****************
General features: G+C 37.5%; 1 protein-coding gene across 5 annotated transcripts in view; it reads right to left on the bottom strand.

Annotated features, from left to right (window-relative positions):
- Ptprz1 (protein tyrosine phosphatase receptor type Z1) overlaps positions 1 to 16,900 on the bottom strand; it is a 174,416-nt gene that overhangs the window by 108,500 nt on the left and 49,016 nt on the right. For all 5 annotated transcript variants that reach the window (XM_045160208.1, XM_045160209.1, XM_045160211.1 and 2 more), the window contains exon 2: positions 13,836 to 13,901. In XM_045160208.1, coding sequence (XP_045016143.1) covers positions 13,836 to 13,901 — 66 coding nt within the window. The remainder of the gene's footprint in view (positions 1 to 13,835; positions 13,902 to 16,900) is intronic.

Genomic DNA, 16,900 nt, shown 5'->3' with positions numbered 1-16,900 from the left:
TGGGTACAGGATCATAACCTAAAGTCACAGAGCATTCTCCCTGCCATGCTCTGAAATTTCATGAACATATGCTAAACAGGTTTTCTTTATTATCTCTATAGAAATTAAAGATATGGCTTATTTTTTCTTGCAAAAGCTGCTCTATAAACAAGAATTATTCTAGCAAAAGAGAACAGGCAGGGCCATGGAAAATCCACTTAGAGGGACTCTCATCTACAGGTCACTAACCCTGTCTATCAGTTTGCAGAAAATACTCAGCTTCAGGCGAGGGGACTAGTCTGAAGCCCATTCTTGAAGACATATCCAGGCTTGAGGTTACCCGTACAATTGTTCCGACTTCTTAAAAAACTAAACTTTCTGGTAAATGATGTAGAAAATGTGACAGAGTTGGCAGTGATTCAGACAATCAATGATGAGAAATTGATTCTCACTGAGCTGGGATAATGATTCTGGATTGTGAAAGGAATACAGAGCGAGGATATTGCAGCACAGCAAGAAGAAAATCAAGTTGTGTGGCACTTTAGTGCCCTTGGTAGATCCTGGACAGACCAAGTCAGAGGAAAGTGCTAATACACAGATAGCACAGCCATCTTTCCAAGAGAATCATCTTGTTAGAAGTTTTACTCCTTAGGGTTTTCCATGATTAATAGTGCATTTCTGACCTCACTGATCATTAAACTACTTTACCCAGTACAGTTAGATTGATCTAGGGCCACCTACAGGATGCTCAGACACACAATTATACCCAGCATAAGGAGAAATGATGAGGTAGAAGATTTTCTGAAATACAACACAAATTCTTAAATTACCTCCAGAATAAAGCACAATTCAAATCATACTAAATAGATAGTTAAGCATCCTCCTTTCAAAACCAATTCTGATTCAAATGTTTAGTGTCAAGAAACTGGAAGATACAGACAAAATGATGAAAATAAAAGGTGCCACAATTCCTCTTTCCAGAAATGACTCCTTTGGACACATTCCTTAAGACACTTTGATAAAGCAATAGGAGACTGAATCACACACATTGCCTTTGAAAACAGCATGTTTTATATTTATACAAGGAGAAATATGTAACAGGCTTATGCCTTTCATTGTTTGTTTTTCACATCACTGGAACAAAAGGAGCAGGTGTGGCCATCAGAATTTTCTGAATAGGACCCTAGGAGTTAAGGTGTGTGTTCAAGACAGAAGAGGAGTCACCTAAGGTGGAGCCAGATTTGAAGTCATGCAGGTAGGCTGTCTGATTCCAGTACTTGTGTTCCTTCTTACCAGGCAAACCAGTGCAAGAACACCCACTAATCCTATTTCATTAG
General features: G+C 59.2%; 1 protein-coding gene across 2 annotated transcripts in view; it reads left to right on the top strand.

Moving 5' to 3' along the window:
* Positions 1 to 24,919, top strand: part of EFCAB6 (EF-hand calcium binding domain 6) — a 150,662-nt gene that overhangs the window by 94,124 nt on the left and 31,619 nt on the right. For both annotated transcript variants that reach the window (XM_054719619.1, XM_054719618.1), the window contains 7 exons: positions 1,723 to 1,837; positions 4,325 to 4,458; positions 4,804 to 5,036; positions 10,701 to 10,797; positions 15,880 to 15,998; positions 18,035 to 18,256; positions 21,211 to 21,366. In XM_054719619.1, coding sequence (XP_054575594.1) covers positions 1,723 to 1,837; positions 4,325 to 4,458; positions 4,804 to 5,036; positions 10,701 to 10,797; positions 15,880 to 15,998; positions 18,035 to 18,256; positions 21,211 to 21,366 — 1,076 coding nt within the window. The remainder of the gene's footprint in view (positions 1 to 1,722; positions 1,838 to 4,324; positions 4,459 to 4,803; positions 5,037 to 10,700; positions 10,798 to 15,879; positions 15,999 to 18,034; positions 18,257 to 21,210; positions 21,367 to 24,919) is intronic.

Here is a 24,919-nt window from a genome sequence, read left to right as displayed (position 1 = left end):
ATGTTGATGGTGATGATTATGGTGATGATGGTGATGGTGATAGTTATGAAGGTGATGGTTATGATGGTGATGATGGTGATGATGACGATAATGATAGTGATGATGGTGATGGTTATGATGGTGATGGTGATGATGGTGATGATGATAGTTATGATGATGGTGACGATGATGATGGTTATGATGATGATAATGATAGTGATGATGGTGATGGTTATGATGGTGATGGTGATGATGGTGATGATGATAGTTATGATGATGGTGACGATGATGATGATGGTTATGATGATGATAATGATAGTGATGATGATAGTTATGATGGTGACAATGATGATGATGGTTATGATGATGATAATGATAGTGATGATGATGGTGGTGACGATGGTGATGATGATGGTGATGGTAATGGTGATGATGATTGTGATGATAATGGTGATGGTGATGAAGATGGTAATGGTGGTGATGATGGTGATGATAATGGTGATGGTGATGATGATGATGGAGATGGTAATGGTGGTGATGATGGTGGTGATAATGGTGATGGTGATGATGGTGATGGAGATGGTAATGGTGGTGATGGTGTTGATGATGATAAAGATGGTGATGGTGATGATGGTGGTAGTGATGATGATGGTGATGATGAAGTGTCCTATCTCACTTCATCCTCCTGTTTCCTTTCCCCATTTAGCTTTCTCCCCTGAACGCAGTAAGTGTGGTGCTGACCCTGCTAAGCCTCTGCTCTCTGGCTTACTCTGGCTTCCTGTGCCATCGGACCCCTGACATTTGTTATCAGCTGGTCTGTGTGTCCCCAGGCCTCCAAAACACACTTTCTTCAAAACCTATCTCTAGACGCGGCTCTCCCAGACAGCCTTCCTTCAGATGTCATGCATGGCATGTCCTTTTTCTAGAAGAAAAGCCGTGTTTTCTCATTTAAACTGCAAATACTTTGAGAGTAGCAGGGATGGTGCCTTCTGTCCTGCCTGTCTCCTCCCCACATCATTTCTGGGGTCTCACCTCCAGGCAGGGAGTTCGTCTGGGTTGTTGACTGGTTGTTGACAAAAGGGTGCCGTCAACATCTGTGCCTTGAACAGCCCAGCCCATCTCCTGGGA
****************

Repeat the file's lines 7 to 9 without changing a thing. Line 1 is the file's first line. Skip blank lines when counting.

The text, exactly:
Moving 5' to 3' along the window:
* Positions 1 to 24,919, top strand: part of EFCAB6 (EF-hand calcium binding domain 6) — a 150,662-nt gene that overhangs the window by 94,124 nt on the left and 31,619 nt on the right. For both annotated transcript variants that reach the window (XM_054719619.1, XM_054719618.1), the window contains 7 exons: positions 1,723 to 1,837; positions 4,325 to 4,458; positions 4,804 to 5,036; positions 10,701 to 10,797; positions 15,880 to 15,998; positions 18,035 to 18,256; positions 21,211 to 21,366. In XM_054719619.1, coding sequence (XP_054575594.1) covers positions 1,723 to 1,837; positions 4,325 to 4,458; positions 4,804 to 5,036; positions 10,701 to 10,797; positions 15,880 to 15,998; positions 18,035 to 18,256; positions 21,211 to 21,366 — 1,076 coding nt within the window. The remainder of the gene's footprint in view (positions 1 to 1,722; positions 1,838 to 4,324; positions 4,459 to 4,803; positions 5,037 to 10,700; positions 10,798 to 15,879; positions 15,999 to 18,034; positions 18,257 to 21,210; positions 21,367 to 24,919) is intronic.

Here is a 24,919-nt window from a genome sequence, read left to right as displayed (position 1 = left end):